The company is currently testing ways to allow younger kids to sign up for their own accounts, but they would be under parental supervision in order to comply with federal regulations regarding children under 13 online.
It's a possible move that some parents say goes too far.
"I don't think it's appropriate. I think that's a little too young to be on the Internet," said parent Bob Smith.
Dr. William Josephs, a staff psychologist at Northridge Hospital, says kids that young aren't mature enough to handle all that comes with being plugged in.
"The idea that you can have these 'tween' children doing their own thing makes them so easily exploited," Josephs said. "They're gonna go in there and very naively put all kinds of information out there."
That information could generate major revenue for Facebook through its games and advertising.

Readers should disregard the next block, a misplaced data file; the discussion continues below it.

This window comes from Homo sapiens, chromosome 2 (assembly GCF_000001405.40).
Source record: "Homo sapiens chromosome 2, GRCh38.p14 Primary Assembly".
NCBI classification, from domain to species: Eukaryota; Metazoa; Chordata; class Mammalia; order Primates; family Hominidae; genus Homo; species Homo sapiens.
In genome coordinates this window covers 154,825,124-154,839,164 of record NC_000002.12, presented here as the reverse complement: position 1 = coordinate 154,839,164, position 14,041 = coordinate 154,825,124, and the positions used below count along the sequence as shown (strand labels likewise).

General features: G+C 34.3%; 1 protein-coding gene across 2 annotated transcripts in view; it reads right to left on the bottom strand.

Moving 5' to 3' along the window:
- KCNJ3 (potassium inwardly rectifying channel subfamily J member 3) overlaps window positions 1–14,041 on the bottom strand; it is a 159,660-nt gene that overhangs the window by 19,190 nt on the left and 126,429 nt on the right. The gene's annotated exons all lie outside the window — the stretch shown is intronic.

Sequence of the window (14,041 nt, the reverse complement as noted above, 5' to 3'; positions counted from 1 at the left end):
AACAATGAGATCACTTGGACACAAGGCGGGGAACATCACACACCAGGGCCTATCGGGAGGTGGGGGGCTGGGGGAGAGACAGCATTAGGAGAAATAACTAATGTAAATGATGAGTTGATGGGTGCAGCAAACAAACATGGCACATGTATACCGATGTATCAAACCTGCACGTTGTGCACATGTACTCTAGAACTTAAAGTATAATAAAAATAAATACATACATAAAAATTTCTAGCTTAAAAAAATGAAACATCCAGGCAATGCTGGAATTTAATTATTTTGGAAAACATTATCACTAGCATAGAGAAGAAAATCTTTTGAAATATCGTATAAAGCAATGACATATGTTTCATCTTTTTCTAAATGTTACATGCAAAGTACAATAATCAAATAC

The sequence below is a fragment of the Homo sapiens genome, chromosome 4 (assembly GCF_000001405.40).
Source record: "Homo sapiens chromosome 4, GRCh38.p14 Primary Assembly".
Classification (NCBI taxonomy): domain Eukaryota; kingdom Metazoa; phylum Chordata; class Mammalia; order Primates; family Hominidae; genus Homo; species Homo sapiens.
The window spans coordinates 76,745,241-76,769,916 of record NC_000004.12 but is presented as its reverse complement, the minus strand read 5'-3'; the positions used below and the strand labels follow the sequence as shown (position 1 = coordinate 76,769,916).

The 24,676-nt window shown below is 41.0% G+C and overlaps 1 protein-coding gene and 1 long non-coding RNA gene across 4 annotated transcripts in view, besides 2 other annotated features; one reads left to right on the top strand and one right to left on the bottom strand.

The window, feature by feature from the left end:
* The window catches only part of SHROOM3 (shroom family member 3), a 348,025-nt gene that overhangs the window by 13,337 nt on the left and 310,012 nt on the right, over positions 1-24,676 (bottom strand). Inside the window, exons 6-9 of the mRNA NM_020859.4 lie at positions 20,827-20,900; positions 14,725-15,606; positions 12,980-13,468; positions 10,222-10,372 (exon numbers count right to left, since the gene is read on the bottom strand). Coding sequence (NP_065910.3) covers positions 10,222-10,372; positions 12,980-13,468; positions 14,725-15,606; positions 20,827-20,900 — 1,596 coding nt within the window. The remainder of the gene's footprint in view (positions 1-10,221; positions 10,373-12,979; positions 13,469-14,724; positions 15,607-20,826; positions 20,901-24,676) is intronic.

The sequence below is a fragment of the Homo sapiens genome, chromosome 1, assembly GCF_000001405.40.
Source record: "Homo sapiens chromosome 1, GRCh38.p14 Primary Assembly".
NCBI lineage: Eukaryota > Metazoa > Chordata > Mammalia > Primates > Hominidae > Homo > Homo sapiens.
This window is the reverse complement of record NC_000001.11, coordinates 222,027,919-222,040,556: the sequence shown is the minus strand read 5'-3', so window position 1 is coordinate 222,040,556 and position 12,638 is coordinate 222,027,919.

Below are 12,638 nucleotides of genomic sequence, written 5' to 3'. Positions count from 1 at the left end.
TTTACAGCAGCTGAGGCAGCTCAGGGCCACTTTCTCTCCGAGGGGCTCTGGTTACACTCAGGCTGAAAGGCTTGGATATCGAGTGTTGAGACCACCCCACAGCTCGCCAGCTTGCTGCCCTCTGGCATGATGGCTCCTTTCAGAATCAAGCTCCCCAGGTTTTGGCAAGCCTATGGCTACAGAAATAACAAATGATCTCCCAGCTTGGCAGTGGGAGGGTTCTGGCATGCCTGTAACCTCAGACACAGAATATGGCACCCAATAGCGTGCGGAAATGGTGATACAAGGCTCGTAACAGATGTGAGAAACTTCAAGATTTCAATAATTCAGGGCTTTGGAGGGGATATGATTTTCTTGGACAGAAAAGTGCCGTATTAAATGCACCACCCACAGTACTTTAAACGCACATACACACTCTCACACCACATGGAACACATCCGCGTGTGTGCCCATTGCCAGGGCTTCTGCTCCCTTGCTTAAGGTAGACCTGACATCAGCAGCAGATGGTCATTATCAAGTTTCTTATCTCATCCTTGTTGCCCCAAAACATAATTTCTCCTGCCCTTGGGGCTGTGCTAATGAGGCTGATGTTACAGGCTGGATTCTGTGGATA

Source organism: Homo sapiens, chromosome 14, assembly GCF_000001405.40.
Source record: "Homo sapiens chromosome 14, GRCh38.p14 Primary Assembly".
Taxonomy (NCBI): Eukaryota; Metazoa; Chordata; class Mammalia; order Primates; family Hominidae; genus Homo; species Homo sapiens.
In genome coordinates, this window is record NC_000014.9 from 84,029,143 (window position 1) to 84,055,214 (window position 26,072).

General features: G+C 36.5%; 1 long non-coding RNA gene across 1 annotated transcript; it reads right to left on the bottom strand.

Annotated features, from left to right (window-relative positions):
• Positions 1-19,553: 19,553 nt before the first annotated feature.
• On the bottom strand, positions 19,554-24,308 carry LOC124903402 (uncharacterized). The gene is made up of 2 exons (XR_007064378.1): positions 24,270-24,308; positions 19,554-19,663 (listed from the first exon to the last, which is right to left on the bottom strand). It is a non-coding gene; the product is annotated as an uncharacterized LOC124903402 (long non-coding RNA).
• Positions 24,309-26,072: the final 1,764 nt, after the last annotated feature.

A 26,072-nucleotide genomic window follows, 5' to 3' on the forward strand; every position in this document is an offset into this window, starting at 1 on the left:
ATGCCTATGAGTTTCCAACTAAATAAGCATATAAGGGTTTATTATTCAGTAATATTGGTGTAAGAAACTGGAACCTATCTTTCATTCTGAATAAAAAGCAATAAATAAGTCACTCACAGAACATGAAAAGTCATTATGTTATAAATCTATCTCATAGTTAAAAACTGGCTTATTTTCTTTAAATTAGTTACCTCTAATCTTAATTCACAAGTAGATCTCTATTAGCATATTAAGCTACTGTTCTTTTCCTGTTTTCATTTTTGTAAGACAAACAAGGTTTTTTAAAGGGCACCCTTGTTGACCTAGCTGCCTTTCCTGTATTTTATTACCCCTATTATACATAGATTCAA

While it's tough to enforce age restrictions online, especially when parents want their kids to have access, Facebook says it does all it can.
"We are in continuous dialogue with stakeholders, regulators and other policymakers about how best to help parents keep their kids safe in an evolving online environment," the social networking site said in a statement.
The Wall Street Journal reported on the development in Monday's editions. It's unclear if a so-called "junior" service will ever see the light of day. Many things that Facebook considers never get implemented, but CEO Mark Zuckerberg has said in the past that it's a challenge the company will eventually take on.
The Associated Press contributed to this report.